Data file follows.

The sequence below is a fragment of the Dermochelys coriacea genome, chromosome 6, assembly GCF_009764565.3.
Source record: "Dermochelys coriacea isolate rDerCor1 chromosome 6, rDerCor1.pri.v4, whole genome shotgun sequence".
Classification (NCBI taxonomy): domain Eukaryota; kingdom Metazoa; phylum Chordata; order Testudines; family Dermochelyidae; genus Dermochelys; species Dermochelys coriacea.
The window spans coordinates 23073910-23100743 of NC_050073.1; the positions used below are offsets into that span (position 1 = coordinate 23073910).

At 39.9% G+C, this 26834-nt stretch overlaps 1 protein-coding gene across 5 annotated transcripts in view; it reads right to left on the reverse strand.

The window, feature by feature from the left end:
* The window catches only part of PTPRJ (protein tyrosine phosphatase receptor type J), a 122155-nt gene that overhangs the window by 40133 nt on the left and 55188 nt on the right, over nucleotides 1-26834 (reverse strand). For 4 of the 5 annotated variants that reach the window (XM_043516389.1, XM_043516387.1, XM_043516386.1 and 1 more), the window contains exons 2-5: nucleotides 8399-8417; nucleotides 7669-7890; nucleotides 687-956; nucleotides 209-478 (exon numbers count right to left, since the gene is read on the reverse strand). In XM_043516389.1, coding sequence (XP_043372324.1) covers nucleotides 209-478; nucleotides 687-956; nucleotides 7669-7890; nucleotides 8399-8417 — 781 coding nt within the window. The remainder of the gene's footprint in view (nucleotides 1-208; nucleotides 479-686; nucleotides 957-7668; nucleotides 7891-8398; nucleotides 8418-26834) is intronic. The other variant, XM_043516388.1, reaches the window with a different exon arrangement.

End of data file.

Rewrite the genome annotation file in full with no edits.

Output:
The sequence below is a fragment of the Dermochelys coriacea genome, chromosome 6, assembly GCF_009764565.3.
Source record: "Dermochelys coriacea isolate rDerCor1 chromosome 6, rDerCor1.pri.v4, whole genome shotgun sequence".
Classification (NCBI taxonomy): domain Eukaryota; kingdom Metazoa; phylum Chordata; order Testudines; family Dermochelyidae; genus Dermochelys; species Dermochelys coriacea.
The window spans coordinates 23073910-23100743 of NC_050073.1; the positions used below are offsets into that span (position 1 = coordinate 23073910).

At 39.9% G+C, this 26834-nt stretch overlaps 1 protein-coding gene across 5 annotated transcripts in view; it reads right to left on the reverse strand.

The window, feature by feature from the left end:
* The window catches only part of PTPRJ (protein tyrosine phosphatase receptor type J), a 122155-nt gene that overhangs the window by 40133 nt on the left and 55188 nt on the right, over nucleotides 1-26834 (reverse strand). For 4 of the 5 annotated variants that reach the window (XM_043516389.1, XM_043516387.1, XM_043516386.1 and 1 more), the window contains exons 2-5: nucleotides 8399-8417; nucleotides 7669-7890; nucleotides 687-956; nucleotides 209-478 (exon numbers count right to left, since the gene is read on the reverse strand). In XM_043516389.1, coding sequence (XP_043372324.1) covers nucleotides 209-478; nucleotides 687-956; nucleotides 7669-7890; nucleotides 8399-8417 — 781 coding nt within the window. The remainder of the gene's footprint in view (nucleotides 1-208; nucleotides 479-686; nucleotides 957-7668; nucleotides 7891-8398; nucleotides 8418-26834) is intronic. The other variant, XM_043516388.1, reaches the window with a different exon arrangement.